A Shigella outbreak at the Mariscos San Juan restaurant in California has sickened at least 80 people. Dozens have been hospitalized. The Santa Clara County Public Health Department has received reports of illness since associated with food served at the San Jose restaurant located at 205 N. 4th Street since Saturday October 17th.
Customers who ate at the restaurant became ill with fever, abdominal pain, and diarrhea. Many of them have been hospitalized; 12 were admitted to intensive care.
So far, health officials have confirmed 15 cases of shigellosis, the infection that results from eating food contaminated with Shigella bacteria. Because the investigation is ongoing, lab results from additional cases are expected to arrive daily.
Health officials closed the restaurant on Sunday, October 18. It will remain closed until the source of the problem has been identified and eliminated. Investigators say they are looking at “all possible sources” of contamination.
Shigellosis is an extremely contagious, and it takes only a few bacteria to make you sick. It is transmitted vis the fecal-oral route meaning food contaminated with microscopic amounts of fecal matter containing Shigella bacteria is ingested. Here is how that can happen, according to the Centers for Disease Control and Prevention (CDC).
Someone infected with shigellosis will have Shigella bacteria in their stools for up to two weeks after their diarrhea has ended. If their hands are not washed properly after using the restroom, anything they touch can become contaminated. When people touch these items or surfaces, their hands can become contaminated and they can become sick if they touch their food or their mouths.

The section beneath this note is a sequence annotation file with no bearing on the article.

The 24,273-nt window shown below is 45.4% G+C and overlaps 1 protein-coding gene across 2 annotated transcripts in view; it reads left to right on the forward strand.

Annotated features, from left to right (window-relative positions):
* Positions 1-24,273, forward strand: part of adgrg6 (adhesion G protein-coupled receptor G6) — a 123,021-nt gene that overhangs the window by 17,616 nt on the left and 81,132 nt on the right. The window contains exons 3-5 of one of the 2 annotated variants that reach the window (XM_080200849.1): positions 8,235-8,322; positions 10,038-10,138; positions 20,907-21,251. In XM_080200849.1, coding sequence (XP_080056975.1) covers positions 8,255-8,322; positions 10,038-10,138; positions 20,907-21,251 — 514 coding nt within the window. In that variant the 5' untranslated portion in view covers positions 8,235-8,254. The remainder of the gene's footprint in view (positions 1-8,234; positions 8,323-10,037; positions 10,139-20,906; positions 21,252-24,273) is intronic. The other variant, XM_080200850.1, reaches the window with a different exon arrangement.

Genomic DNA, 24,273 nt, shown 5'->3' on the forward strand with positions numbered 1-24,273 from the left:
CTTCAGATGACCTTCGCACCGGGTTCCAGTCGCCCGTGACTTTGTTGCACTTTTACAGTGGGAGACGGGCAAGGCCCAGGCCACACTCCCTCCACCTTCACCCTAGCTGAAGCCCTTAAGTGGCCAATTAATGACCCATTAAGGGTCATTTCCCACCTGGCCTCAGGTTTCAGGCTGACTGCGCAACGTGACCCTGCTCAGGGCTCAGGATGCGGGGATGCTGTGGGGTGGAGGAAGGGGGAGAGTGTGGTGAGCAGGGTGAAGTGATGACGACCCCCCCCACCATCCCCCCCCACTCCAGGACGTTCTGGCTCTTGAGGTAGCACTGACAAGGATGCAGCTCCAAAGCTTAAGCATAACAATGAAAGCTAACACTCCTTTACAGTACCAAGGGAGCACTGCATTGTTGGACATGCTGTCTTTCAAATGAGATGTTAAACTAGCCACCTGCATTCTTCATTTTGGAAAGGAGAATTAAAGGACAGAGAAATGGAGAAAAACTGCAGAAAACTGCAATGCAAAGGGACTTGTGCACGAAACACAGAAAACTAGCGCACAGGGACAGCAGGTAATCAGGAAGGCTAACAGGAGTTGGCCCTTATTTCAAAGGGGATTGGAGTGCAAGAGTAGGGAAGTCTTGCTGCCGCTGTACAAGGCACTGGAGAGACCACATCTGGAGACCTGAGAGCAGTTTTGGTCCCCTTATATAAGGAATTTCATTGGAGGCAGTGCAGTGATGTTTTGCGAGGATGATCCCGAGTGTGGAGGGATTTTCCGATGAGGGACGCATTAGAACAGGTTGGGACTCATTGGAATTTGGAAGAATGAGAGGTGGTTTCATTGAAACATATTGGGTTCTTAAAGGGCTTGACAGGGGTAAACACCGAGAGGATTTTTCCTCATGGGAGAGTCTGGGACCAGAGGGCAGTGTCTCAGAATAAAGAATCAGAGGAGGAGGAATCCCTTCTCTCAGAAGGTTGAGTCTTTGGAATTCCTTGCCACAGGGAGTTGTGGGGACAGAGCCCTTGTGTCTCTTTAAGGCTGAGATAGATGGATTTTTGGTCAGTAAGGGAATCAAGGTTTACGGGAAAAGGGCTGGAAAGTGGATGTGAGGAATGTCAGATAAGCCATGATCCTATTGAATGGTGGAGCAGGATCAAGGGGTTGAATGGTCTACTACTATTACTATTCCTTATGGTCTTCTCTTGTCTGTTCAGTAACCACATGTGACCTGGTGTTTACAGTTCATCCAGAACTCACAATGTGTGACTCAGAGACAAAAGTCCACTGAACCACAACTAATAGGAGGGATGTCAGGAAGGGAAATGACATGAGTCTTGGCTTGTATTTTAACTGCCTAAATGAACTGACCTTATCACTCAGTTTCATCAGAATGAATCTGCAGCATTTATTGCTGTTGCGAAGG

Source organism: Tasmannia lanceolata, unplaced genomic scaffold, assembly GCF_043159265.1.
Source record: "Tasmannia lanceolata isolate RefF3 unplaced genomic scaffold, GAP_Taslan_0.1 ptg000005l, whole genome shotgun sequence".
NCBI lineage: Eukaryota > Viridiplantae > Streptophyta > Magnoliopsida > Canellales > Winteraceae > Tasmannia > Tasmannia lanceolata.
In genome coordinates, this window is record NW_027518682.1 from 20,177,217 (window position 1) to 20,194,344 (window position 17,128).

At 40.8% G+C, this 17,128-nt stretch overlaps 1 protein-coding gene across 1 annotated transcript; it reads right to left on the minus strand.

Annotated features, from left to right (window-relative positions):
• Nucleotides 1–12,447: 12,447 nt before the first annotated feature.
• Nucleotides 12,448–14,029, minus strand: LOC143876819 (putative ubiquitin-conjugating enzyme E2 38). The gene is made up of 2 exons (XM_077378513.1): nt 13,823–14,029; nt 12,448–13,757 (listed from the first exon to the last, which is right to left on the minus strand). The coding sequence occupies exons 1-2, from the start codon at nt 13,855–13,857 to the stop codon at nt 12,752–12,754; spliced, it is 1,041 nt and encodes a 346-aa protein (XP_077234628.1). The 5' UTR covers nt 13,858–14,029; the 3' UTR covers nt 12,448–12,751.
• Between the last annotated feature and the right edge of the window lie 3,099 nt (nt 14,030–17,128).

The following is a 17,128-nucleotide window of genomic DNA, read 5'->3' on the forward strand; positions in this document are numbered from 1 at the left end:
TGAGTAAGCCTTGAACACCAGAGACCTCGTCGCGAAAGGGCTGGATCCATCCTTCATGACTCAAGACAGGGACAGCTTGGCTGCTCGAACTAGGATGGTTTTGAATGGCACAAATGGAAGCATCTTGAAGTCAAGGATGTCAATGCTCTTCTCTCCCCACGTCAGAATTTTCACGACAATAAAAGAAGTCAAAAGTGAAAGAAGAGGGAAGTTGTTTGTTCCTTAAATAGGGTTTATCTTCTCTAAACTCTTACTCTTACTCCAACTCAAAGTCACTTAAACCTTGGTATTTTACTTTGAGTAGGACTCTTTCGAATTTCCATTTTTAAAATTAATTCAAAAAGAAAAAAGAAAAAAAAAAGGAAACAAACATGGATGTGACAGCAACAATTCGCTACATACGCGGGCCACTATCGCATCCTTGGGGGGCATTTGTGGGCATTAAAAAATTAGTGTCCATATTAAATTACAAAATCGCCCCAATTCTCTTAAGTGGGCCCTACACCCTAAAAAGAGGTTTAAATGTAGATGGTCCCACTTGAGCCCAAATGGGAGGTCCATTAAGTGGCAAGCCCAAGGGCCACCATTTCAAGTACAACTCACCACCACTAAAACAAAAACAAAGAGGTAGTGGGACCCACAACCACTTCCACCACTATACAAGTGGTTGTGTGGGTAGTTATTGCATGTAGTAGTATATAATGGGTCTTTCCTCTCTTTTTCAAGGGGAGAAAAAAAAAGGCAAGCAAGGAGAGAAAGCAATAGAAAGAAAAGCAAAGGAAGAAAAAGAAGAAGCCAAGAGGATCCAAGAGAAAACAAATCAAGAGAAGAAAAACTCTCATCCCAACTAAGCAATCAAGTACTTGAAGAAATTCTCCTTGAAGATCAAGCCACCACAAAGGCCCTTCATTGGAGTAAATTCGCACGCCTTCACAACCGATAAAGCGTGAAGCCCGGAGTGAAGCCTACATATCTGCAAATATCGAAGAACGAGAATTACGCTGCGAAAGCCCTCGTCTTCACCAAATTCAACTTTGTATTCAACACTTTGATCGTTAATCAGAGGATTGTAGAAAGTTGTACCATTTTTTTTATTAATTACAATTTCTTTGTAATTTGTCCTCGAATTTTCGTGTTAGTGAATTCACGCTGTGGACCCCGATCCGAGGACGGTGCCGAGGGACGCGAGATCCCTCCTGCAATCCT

Food can become contaminated if it is handled by someone who has Shigella bacteria on their hands – for example, a food worker who has shigellosis. Flies that breed in infected feces can contaminate food when they land on it. Sometimes, produce can become contaminated in growing fields that contain human sewage, or contaminated irrigation water can spread the bacteria.
Nationwide, about 500,000 cases of shigellosis are reported each year. It does not have a “season.” Although Shigella can affect people of all ages, young children are at greatest risk. Outbreaks are most often associated with daycare or child care centers
Symptoms of shigellosis usually begin between 24 and 48 hours after exposure. They include diarrhea that can sometimes be bloody, fever, abdominal pain, vomiting and tenesmus, or the painful sensation of needing to pass stools even when bowels are empty.
Symptoms usually last about a week, but it could takes several months before bowel habits return to normal. Shigellosis can cause serious illness and death. Patients with severe diarrhea or vomiting can become dehydrated and require immediate medical attention to prevent shock.
Health officials urge anyone who ate at Mariscos San Juan restaurant #3 on 205 N. 4th Street in San Jose on Friday October 16th or Saturday, October 17th, who developed sudden onset of diarrhea and fever within two days of the meal to see a doctor. Mention that you may have been exposed to Shigella. A stool sample can confirm the infection and determine if it is part of the outbreak.